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Pilgrim Monument, line drawing by Ewa Nogiec
Provincetown History: Hans Hofmann School

Hans Hofmann is considered by many critics to have been the greatest and most influential teacher of art in America in this century.

Hofmann already had received international recognition as an artist and teacher when he first came to Provincetown in the '30s. He had studied in Paris, operated his own school in Munich, taught at the Art Students League and other American schools of art. He established the Hans Hofmann School of Fine Arts in New York in 1933 and in 1934 opened his summer school in Provincetown.

He initially leased the former Hawthorne home and barn studio on Miller Hill, then taught in Fritz Bultman's studio in Days Lumberyard, the first time classes were held there. In 1945 Hofmann bought property on Commercial Street from seascape painter Frederick Waugh, which gave him studio space for teaching. This building at 76 Commercial Street is now a private home, not open for viewing.

After the war Hofmann's classes were filled with established artists as well as neophytes, and his Friday afternoon critiques drew crowds of artists, critics and vacationers. It was said that nearly everyone of importance in the world of modern art came to these sessions at least once and many major artists were drawn by his presence to spend summers in Provincetown. Among those who came were Jackson Pollock, Lee Krasner, Larry Rivers, Fritz Bultman, Franz Kline and Mark Rothko.

Perhaps because of his accented mixture of English, French and German, or his partial deafness, Hofmann developed his unique way of teaching. He would make alterations directly on students' work or attach scraps to show alternative compositions. He never, however, let students view his own work, fearing that they would become imitative rather than develop their own styles.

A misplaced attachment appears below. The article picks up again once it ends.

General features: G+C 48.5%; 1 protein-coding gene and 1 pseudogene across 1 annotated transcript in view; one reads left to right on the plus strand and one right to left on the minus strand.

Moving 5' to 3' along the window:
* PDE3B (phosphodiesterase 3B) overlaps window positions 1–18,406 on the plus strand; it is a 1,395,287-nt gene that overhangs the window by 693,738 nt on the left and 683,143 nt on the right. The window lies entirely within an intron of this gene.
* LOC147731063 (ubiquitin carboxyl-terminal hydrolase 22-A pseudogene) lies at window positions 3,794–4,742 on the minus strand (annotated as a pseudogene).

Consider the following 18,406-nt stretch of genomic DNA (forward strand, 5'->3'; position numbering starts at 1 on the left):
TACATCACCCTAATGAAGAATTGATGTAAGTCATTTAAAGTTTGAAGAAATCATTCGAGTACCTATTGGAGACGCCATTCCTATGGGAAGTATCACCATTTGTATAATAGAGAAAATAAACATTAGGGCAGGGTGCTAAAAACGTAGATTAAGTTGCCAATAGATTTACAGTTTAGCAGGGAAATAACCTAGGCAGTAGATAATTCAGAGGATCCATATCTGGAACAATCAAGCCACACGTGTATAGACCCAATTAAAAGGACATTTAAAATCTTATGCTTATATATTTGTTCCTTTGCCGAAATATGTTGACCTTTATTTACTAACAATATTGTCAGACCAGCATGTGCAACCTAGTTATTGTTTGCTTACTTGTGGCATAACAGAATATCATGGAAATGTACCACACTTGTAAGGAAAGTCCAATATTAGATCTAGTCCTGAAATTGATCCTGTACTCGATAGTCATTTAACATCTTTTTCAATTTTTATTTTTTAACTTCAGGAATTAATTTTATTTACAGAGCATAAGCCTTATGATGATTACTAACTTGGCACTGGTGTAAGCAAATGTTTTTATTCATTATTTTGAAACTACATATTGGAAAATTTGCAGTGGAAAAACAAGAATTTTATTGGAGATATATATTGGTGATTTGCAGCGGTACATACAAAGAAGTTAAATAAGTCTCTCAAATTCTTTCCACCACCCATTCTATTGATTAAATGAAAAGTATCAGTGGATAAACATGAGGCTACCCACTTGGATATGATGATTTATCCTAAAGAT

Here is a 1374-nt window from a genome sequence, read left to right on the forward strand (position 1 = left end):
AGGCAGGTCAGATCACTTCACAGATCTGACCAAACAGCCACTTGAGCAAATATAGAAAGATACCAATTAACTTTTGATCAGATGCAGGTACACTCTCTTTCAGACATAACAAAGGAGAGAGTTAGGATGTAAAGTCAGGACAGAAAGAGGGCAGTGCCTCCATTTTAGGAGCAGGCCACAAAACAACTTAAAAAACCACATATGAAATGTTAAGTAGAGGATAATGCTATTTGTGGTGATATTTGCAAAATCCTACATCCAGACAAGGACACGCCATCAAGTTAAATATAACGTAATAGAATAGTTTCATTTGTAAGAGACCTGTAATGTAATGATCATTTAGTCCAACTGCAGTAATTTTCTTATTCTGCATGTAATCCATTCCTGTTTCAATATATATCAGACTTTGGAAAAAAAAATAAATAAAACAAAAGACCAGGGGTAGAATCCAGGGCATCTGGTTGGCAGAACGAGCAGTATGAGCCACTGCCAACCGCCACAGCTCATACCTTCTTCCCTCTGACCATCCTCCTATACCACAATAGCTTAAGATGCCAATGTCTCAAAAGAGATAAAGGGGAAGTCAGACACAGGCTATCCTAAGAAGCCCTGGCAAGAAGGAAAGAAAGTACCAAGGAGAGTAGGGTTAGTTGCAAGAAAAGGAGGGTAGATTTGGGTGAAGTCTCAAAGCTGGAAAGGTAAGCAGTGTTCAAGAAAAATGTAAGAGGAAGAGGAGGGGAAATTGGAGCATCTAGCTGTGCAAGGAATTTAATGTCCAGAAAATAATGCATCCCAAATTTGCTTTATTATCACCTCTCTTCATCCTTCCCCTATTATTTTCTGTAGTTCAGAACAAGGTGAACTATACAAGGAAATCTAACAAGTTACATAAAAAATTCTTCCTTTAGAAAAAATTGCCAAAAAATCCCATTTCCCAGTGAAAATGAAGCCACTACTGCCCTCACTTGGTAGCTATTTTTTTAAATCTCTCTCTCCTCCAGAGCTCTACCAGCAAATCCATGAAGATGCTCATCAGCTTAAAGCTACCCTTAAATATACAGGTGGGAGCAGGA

After 43 years of teaching -- 23 of them in Provincetown -- Hofmann closed both of his schools in 1958 in order to paint full-time. Long renowned as a teacher, he now is given due recognition as a painter, including a major exhibition at the Museum of Modern Art in 1963. Hans Hofmann died in 1966 shortly after hanging a show of his work at the Kootz Gallery in New York.


from PROVINCETOWN: THE ART COLONY A Brief History and Guide by Nyla Ahrens, published by Provincetown Art Association and Museum, 1997. Revised edition published 2000. Available in print at Provincetown Art Association and Museum Store.

© Nyla Ahrens

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Hans Hofmann class, c. 1938.
Photographer: Tom Milius. PAAM Archives


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